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Encrypting Files

by | Mar 18, 2021

Encrypting Files

Need to share a file but it has confidential information? The best way to do so is to encrypt the file or the file folder. The number one reason being that it keeps personal information safe from bad guys that would want to take advantage of you. Even children’s photos would benefit from being encrypted. Here is a step-by-step guide on how to encrypt files from emails between friends to top-secret business plans. It is a good idea to practice file encryption for several reasons.

Encrypting Windows 10 Files

Here is a step-by-step guide for Microsoft Windows Pro 10 Files:

  1. Click the file or folder you want to encrypt and right click on it
  2. Select Properties
  3. Select the Advanced button then check the box next to Encrypt Contents to Secure Data
  4. Press OK, which will close the Advanced Attributes window
  5. Select Apply to save your settings and then choose Ok

The file you selected is now encrypted! There is a security key to open the file. To find this key, Microsoft makes it easy. When you log into your computer using your Microsoft Password, you will have access to your files.

If you have the home version of any Windows operating system, the steps above are not helpful/ The good news is if you have a licensed copy of Microsoft Office, you can still encrypt files.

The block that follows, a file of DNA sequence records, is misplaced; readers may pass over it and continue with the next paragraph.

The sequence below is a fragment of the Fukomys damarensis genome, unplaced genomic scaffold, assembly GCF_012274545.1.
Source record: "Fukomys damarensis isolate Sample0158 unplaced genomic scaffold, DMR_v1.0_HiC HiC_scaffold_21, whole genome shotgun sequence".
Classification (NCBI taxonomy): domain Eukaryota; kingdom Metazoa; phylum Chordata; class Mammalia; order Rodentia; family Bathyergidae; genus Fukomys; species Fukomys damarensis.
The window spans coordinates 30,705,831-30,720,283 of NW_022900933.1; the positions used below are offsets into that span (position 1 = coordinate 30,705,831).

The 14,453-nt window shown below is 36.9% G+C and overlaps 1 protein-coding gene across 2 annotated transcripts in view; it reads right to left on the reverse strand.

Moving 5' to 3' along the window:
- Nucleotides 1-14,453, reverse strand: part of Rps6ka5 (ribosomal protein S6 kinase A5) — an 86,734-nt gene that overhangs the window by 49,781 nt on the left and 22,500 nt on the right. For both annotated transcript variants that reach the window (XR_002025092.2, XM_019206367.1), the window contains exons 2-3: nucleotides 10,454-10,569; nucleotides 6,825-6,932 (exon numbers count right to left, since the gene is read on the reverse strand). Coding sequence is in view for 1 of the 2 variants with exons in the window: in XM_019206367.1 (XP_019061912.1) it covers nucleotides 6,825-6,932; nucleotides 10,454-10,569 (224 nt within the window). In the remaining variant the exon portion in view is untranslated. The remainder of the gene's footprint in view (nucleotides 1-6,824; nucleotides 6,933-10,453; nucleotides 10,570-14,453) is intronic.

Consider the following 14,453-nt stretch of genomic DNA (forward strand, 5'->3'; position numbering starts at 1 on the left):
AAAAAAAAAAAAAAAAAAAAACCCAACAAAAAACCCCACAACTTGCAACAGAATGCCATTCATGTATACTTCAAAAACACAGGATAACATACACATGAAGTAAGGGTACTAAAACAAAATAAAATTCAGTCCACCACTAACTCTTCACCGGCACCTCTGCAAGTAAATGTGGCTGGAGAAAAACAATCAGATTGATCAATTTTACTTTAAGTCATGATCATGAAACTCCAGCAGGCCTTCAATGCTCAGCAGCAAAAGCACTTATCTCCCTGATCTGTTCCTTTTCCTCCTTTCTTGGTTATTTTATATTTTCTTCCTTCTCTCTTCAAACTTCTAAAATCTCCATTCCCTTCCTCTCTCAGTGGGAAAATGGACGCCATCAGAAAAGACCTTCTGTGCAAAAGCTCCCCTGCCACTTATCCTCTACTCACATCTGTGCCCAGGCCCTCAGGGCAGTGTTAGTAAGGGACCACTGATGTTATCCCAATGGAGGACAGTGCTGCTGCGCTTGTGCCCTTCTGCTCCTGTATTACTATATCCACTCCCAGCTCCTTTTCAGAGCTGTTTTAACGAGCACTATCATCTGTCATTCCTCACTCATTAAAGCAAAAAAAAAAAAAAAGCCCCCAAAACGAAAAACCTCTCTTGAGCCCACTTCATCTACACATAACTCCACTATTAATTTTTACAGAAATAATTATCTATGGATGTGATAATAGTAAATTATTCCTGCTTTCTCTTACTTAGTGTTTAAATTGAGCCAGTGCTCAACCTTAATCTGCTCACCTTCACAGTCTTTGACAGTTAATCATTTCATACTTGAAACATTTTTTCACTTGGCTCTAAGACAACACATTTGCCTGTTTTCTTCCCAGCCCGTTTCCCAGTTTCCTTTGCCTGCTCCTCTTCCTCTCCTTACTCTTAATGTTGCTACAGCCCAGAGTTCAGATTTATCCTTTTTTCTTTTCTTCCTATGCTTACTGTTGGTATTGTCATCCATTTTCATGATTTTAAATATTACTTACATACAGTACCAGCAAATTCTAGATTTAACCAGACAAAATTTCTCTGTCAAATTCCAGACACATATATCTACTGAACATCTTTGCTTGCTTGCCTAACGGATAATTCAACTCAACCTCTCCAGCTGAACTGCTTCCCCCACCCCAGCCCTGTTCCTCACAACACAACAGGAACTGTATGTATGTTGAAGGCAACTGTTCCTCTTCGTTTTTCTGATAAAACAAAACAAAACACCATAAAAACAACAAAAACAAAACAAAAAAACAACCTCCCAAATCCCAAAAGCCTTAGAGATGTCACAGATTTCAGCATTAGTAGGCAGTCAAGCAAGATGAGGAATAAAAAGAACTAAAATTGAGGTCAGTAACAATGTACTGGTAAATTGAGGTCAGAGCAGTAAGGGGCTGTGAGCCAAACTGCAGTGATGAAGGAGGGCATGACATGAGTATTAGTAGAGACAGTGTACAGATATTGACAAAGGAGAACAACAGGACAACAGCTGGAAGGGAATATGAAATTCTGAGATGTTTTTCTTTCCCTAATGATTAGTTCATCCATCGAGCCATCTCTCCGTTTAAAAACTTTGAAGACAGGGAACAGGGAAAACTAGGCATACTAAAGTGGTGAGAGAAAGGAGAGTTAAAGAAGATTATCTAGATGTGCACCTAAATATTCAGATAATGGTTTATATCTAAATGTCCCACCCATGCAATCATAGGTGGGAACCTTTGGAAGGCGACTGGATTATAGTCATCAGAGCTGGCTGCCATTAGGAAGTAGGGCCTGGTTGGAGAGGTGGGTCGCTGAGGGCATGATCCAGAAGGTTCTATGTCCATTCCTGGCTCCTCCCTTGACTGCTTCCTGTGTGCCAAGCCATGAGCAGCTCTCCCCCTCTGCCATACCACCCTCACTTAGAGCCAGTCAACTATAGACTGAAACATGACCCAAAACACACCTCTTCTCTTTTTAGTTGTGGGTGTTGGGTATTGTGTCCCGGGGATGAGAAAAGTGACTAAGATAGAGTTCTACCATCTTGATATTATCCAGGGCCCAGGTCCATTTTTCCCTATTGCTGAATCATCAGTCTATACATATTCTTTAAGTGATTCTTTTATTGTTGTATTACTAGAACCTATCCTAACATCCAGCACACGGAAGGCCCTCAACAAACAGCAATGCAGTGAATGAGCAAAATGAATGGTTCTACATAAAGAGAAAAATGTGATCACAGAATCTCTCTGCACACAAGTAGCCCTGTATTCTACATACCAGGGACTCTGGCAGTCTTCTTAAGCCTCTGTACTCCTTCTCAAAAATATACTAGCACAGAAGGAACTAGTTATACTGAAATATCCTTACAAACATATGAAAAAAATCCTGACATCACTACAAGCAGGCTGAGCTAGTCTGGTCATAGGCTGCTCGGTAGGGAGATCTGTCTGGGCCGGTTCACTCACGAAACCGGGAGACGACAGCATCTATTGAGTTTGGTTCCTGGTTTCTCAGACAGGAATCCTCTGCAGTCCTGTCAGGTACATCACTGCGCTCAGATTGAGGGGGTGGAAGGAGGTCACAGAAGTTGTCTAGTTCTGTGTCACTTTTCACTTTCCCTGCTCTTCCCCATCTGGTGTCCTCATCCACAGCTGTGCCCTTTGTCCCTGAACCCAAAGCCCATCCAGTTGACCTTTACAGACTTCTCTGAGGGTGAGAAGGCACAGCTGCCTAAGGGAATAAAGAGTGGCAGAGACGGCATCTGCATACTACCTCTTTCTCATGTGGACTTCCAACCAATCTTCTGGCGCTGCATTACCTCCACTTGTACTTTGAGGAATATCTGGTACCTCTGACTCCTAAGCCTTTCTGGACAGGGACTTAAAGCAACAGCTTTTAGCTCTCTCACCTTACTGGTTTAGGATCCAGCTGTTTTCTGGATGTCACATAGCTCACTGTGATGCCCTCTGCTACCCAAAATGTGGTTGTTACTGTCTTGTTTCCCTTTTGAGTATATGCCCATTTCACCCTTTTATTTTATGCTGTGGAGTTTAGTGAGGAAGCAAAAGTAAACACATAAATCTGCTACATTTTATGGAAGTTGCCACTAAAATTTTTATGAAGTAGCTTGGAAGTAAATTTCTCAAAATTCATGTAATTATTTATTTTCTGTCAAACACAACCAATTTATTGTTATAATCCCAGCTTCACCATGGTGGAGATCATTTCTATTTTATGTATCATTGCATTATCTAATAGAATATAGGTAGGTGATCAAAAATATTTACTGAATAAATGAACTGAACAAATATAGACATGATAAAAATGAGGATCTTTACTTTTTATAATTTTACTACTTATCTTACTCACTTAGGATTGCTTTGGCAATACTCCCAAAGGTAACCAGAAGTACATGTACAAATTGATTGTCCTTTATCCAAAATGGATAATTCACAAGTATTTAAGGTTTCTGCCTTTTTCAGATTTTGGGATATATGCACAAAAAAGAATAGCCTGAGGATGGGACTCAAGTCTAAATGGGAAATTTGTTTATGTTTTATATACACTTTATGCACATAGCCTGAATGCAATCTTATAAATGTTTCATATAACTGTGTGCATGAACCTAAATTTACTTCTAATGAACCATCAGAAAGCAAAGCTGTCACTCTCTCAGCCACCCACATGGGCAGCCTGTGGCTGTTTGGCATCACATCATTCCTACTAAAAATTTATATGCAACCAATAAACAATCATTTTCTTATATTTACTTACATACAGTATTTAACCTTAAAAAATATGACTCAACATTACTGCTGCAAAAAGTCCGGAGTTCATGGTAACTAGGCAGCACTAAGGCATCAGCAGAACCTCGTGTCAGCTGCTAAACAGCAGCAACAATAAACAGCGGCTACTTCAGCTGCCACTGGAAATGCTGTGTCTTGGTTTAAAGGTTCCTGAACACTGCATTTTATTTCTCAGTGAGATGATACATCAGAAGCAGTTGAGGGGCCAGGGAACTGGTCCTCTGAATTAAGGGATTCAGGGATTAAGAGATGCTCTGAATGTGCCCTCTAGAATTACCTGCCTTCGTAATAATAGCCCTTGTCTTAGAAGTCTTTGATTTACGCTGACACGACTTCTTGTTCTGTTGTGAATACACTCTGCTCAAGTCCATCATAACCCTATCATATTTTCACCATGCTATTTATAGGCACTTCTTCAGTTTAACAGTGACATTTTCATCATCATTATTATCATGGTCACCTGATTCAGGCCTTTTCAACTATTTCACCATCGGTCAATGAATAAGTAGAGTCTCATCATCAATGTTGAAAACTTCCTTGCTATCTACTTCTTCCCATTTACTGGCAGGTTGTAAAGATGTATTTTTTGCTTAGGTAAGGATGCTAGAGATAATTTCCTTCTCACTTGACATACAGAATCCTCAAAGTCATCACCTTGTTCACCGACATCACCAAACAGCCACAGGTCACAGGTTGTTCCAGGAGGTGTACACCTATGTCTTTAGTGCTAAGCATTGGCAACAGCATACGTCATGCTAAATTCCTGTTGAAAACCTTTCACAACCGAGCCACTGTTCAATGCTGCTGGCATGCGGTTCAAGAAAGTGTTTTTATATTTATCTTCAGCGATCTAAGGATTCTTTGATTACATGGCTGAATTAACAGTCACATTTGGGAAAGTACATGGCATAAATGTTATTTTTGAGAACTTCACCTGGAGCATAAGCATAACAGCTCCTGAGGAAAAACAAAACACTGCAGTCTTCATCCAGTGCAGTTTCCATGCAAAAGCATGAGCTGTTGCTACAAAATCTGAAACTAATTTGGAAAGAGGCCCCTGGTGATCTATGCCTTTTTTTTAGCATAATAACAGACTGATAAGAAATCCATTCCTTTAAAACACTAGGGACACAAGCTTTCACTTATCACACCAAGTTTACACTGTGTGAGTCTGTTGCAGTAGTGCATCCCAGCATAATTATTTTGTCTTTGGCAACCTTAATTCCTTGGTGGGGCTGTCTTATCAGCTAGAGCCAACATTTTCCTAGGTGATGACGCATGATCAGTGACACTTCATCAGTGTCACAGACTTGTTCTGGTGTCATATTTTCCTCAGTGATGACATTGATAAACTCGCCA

1. Open any Microsoft Office Program
  2. Click Open Other Documents
  3. Click Browse and select the file you wish to encrypt and open it
  4. Select the File tab at the top and select Protect Document
  5. Select Encrypt with Password
  6. Enter a case-sensitive password that is also easily remembered.

How to encrypt a PDF file

You can use the functionality of the Microsoft Office encryption tools to protect PDF files, too.

  1. Export any Office document as a PDF by clicking the File menu
  2. Selecting Export
  3. Choose Create PDF/XPS
  4. Choose Options from the bottom of the window
  5. Enable Encrypt the document with a password
  6. Then, select OK
  7. You’ll be prompted to enter your new case-sensitive password two times, so do that and then select OK
  8. Name the file something you will remember, and click Publish to create the encrypted PDF file

Like all Microsoft encrypted files, you will need that password to open and read it again.

At some point you may want to encrypt an entire flash drive or its contents. Windows 10 users can do this by plugging in their USB drive or SD card and allowing Windows to open the folder to view files. And then follow these steps:

  1. Select the drive you want to encrypt
  2. Click Manage
  3. Select BitLocker and Turn on BitLocker
  4. Type the case-sensitive password you want to use to encrypt the drive. Type it again to confirm
  5. When prompted, back up the recovery key to a place you trust, or print it out for safekeeping
  6. Choose how much of the drive you want to encrypt
  7. Allow the process to complete. You will know the drive is encrypted when it shows a lock icon next to it in This PC or File Manager views

Use your USB or drive manager to safely eject the storage device and keep it in a safe place.

In summary, it does not take long to learn how to encrypt a file, folder, or even a whole USB. If you are already backing up data, adding these simple steps to your routine just makes sense. You will not regret protecting your files.

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